That's not the full picture, however: Many lower-income Americans benefit from the Earned Income Tax Credit (EITC), which gives taxpayers an additional $503 to $6,242, depending on the number of children they have. And some couples with children can get up to $1,000 per child in credits, further lowering that tax bill.
Taking these factors into account, the Tax Policy Center's Elaine Maag has calculated that those credits would help offset a single person's tax bill until they earned $12,255. A married couple with two kids would have to earn nearly $50,000 before the sum of their tax bill minus any credits they received was greater than $0.
The basic rule of thumb, she explained, is that once credits are taken into consideration, a family with children starts owing taxes once their income is about double the poverty level.
The reason Trump's plan is so good for poorer Americans is because he plans to keep the EITC and Child Tax Credit, his campaign told CBS News. So the point at which people will start paying taxes increases - and they can still collect credits.
Income tax kicks in Current law
Income tax kicks in Trump tax plan
Single, 0 children
Single, 1 child
Single, 2 children
Married, 0 children
Married, 1 child
Married, 2 children
Chart partially based on data from Elaine Maag, Tax Policy Center
It beats Bush's proposal and 'nails' corporate tax rate to attract China cash
The tax plan from the current GOP front-runner trumps the one proposed by former Florida Gov. Jeb Bush, delivering a far more powerful shot in the arm for corporations looking to do business in the United States, financial commentator Larry Kudlow said Wednesday.
It’s simple, Kudlow said on “The Laura Ingraham Show.” While Bush would cut the current 40-percent corporate tax rate to 20 percent, Trump would do him one better, taking the rate to 15 percent. That “Jeb-plus” plan would help reverse trade imbalances with China.
“At 15 percent vs. China’s 25 on corporate tax rate, the USA has a big advantage,” he said. “And I think Trump is right that a lot of capital will flow to the United States from China and elsewhere if we get a 15 percent tax rate … I really think Trump nails that.”
Another advantage to Trump’s plan, Kudlow said, is that it grants the lower 15 percent tax rate to small businesses that file as limited liability corporations and other constructions.
Fiscal Policy: It isn't as ambitious as a flat tax or a national sales tax, but there's a surprising amount of sensible tax policy changes recommended in Donald Trump's tax reform plan released on Monday.
He's proposing the biggest reduction in tax rates since the 1986 Tax Reform Act under Ronald Reagan, and like the Gipper's reforms, this plan would cover the costs by closing loopholes. So, bravo.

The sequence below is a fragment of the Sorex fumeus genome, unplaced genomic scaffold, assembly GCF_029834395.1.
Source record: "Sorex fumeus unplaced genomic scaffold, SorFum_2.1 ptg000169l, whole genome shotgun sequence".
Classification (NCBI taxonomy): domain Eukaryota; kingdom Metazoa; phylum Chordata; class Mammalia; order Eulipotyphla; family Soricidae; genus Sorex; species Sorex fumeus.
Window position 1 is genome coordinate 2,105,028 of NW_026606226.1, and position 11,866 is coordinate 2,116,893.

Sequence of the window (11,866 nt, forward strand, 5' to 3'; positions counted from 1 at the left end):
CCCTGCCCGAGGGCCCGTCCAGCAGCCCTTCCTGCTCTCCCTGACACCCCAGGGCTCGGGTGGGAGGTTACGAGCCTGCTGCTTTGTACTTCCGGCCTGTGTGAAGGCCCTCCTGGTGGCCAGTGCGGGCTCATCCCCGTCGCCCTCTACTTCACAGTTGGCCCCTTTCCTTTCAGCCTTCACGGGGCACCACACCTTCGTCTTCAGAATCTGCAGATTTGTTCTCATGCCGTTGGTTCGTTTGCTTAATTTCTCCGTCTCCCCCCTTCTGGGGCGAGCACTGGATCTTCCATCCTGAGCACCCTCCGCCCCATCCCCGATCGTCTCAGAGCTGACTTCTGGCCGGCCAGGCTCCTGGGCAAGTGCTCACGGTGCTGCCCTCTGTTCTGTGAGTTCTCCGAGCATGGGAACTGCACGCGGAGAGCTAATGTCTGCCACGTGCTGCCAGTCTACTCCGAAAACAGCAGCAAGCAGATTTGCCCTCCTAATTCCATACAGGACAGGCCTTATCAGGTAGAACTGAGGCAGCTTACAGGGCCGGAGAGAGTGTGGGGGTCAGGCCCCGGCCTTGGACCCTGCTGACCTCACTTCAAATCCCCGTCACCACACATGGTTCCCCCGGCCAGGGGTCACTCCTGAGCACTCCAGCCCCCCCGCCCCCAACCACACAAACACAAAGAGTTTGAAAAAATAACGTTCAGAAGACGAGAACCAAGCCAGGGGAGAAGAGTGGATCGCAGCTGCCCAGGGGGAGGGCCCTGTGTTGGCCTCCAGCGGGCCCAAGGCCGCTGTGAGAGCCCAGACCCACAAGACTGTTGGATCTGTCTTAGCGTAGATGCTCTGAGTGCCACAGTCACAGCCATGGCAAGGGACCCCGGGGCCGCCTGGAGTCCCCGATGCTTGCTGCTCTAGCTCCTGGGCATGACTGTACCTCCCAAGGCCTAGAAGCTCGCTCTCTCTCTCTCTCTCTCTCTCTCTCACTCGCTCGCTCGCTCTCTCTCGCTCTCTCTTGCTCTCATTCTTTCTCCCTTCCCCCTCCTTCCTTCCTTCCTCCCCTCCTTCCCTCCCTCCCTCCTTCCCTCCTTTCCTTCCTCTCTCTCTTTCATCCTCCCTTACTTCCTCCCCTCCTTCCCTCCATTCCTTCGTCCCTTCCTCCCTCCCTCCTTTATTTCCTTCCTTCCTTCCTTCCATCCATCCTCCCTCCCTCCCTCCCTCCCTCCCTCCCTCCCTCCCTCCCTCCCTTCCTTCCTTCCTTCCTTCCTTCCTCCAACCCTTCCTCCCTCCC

Trump would cut tax rates across the board. The highest income tax rate would shrink from about 40% under current law to 25%. The top capital gains tax rate would be reduced to 20% from 23.8%.
The estate tax, now at 40%, would fall to zero. This plan also eliminates the hated alternative minimum tax and the marriage penalty tax imposed on working married couples.
Not many in the media paid attention to his call for a 15% corporate tax — down from the U.S. current world's highest rate of 35% — but this might be the most pro-growth reform of all.
Trump's rhetoric on growth was refreshing, too, coming from a candidate who over the last few months has sounded more populist and even progressive than conservative, at least when it comes to taxes and jobs.
When asked where the revenue would come from to pay for his tax reductions, he answered that the plan would bring more jobs and business to America — and he has history on his side.
He also said, "We have to start cutting costs" of government, and hallelujah for that: A presidential candidate who says that we can let people keep more of their own earnings and finance tax cuts by eliminating the insane waste and incompetence in government spending.
This contrasts with President Obama, who argues that almost all government spending — from food stamps to solar energy subsidies — is a "stimulus."
But as is always the case with Trump, it wasn't all good. Indeed, there are two trouble spots in this plan.
One is his declaration that some 70 million households will not pay income tax under Trump-onomics. That's close to two-thirds of the 110 million or so US households (see chart). Already close to 4 of 10 Americans pay no income tax. Do we really want the top third in America bearing the whole burden?
This approach could build a political tidal wave of support in the future for raising income taxes higher and higher to finance more "free" services from government, because, after all, it's only the rich who are going to pay the tab.